For customers, your digital transformation should focus on:
Here, you should look at your legacy infrastructure, identify any siloed technology platforms and examine outdated processes that could be improved, removed, or replaced by new technology.For most contact centres this means moving towards a cloud-based infrastructure that allows customer service agents to deal with enquiries from anywhere, across a range of devices. It also provides the opportunity to make use of smart technology to automate processes, helping to reduce costs and – ultimately – driving revenue growth.
Built into your digital transformation should be data analytics that allow you to generate actionable insights from how customers interact with your business.Used properly, this data can provide valuable intelligence on everything from the conversion rates of your online content, to the level of customer satisfaction based on real customer data. You can find how we used this focus on technology infrastructure to help General Traffic improve their customer service and communication in our case study – read here.
Despite what you might think, digital transformation is just about ‘going digital’. It’s about rethinking the role of the contact centre from the ground up and figuring out what role technology will play in that digital transformation. From our experience, these are the key things you should be thinking about when it comes to any digital transformation process.
Is it a last resort when customers have a problem, or is it going to be proactive and solve problems? While many contact centres are used as a last resort for customer complaints, they’re actually a hive of valuable information about the customer experience and can be used to create a proactive department. Whether it’s using data to preempt problems to get out in front, or reengaging with customers who have gone quiet, the potential for your digitally-focused contact centre is significant.
Customers want different communication channels based on the problem/ enquiry they have. Using the data you have, you can select the best channels for your business based on what your customers actually use.
This is where many companies go wrong with their digital transformation. They get so caught up in the new trends, they don’t think about what they don’t need to change. For example, if your customers rarely (if ever) engage with a live chat on your website, is that something that adds value or is it something you’ve implemented to demonstrate you’re a company who’s using the latest technology? This is how money is wasted in digital transformation projects. Without a proper plan or strategy, companies dive in on a blanket buying spree on new tech with no idea whether it will actually improve their existing operations.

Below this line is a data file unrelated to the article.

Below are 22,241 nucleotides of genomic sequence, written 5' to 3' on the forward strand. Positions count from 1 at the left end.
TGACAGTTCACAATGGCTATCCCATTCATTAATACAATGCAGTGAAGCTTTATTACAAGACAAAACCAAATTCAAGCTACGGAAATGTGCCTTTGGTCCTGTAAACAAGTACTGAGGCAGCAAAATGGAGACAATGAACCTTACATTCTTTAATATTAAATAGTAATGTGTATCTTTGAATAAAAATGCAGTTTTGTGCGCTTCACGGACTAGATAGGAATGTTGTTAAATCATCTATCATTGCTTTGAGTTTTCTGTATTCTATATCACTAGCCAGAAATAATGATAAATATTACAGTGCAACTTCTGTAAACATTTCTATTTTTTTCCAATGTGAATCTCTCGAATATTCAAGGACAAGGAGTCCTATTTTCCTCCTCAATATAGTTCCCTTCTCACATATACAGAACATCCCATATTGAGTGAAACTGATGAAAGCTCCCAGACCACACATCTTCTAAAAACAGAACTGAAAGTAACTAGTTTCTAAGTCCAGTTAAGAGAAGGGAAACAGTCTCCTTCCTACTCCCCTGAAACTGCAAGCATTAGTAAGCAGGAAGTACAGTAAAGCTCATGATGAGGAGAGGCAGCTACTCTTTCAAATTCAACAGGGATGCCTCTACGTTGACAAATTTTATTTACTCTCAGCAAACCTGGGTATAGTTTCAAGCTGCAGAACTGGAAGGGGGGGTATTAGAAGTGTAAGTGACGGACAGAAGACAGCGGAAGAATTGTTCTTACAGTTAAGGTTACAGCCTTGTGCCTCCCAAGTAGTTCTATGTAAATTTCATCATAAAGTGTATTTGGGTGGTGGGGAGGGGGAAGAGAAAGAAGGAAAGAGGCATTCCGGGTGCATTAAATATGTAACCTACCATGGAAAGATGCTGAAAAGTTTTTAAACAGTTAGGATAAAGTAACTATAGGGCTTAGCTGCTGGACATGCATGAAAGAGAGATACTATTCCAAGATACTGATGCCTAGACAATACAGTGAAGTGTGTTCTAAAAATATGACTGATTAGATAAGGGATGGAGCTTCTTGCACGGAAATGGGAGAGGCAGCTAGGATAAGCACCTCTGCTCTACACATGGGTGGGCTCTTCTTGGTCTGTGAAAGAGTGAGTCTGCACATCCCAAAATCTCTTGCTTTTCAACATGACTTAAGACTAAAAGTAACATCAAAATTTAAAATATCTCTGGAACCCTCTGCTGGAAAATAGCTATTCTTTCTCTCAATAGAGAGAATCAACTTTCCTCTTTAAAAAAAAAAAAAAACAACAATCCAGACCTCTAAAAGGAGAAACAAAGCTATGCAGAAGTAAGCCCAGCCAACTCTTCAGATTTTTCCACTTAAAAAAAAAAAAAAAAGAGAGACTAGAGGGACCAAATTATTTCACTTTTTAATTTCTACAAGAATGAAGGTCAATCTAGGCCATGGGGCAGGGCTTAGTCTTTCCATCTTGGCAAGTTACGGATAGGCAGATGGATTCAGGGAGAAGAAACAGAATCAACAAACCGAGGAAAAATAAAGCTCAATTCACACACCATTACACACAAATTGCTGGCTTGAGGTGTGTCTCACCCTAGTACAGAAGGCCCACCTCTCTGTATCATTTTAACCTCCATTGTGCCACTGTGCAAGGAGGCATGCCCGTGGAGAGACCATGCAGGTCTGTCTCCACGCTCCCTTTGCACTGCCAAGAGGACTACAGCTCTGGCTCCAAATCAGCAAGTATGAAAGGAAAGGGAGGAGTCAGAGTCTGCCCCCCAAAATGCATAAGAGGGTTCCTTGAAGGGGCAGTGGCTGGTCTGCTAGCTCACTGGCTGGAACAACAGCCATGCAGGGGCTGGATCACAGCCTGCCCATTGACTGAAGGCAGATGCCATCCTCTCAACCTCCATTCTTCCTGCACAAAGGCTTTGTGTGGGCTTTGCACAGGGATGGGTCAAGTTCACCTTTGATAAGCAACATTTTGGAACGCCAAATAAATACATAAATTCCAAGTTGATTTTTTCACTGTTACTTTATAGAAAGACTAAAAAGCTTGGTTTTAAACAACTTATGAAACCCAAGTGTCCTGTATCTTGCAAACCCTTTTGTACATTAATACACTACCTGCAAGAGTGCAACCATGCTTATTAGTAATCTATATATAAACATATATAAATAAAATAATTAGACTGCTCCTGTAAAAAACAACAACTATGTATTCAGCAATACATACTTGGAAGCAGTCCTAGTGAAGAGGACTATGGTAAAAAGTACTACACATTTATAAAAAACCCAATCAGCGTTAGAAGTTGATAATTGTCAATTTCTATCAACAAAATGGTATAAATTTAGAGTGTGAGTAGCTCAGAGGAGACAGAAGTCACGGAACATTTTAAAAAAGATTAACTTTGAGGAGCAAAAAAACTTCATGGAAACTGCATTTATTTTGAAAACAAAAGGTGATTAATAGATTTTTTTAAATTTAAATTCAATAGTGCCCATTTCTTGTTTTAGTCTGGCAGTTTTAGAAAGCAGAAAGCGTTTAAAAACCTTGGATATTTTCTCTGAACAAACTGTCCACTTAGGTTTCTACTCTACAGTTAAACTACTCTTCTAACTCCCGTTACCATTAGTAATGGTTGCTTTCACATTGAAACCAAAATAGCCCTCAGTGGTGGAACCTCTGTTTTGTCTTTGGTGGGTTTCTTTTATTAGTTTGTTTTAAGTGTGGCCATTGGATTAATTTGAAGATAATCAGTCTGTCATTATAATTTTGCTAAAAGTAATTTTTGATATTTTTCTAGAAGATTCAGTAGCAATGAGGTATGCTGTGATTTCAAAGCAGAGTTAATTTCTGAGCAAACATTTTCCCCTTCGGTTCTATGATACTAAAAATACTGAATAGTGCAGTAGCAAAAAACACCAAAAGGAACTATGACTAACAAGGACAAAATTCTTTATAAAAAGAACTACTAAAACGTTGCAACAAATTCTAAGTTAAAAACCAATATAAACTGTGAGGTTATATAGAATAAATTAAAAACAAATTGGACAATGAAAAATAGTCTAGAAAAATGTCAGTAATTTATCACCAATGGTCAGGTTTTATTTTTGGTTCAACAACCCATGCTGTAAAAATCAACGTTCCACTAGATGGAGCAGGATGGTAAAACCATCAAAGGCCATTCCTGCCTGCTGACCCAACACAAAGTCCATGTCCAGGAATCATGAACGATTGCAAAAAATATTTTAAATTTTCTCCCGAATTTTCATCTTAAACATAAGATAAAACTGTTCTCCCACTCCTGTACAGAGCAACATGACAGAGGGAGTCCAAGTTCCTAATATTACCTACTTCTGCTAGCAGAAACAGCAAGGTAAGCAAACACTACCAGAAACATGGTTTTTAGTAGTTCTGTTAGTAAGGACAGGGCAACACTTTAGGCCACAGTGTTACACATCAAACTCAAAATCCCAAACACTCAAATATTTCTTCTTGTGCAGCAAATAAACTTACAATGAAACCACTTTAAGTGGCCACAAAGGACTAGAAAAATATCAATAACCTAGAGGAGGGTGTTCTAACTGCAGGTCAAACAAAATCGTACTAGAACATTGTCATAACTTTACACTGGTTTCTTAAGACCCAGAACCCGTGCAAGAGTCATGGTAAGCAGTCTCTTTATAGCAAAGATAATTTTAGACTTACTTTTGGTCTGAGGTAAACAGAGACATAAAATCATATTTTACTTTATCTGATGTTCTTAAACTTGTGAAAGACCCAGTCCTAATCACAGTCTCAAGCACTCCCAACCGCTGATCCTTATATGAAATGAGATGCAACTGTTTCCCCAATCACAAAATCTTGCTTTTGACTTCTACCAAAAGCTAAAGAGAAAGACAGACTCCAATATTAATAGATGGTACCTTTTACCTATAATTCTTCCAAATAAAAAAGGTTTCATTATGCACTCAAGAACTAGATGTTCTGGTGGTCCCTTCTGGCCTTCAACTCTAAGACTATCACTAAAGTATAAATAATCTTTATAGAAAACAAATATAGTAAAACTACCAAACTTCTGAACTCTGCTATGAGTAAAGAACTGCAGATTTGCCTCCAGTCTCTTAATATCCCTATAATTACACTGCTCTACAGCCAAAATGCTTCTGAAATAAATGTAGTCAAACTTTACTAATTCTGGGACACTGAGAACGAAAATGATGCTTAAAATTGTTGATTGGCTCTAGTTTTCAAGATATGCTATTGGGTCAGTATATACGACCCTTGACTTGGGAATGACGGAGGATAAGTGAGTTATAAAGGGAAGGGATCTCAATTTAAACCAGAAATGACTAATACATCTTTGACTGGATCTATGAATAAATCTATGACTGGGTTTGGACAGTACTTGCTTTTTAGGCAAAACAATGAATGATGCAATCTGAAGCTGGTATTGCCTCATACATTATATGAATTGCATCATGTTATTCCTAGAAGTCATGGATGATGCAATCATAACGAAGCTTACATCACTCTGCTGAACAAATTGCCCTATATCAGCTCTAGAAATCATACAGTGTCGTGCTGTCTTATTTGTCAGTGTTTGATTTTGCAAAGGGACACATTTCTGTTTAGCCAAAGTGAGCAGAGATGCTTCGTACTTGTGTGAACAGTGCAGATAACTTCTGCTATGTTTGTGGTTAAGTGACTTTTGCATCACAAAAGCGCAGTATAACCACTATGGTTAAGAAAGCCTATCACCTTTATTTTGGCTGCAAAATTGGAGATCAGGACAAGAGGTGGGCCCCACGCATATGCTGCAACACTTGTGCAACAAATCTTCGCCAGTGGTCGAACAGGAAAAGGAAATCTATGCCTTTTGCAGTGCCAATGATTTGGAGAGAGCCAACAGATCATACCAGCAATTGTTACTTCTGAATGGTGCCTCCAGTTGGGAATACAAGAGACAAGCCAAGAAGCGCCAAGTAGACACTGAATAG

The purpose of a digital transformation in a contact centre shouldn’t be to replace human agents. Instead, it should be to make it easier for them to do their jobs more efficiently by taking away the repetitive elements of their roles, so they can focus on complex cases and tasks that add more value to the business and the customer.
Chatbots are a prime example of this type of technology. These web-based chat features aren’t there to replace the human part of customer service. They are better at dealing with FAQs that are easily answered, but take up a lot of time because lots of customers ask them.
This is another common problem with digital transformation projects (not just in call centres). If you’re going to introduce new technology or a new communication channel (like video), how is it going to fit in with what you’re already using? A poor digital transformation strategy will simply introduce new technologies into the company, inevitably creating a complicated system of tools working in isolation that aren’t designed to work together. The best way to undergo a digital transformation is to take stock of what’s already in the company, what’s working (but could be improved) and what’s not working and needs upgrading. Once you know where the changes need to be made, you can concentrate on making the best use of your investment.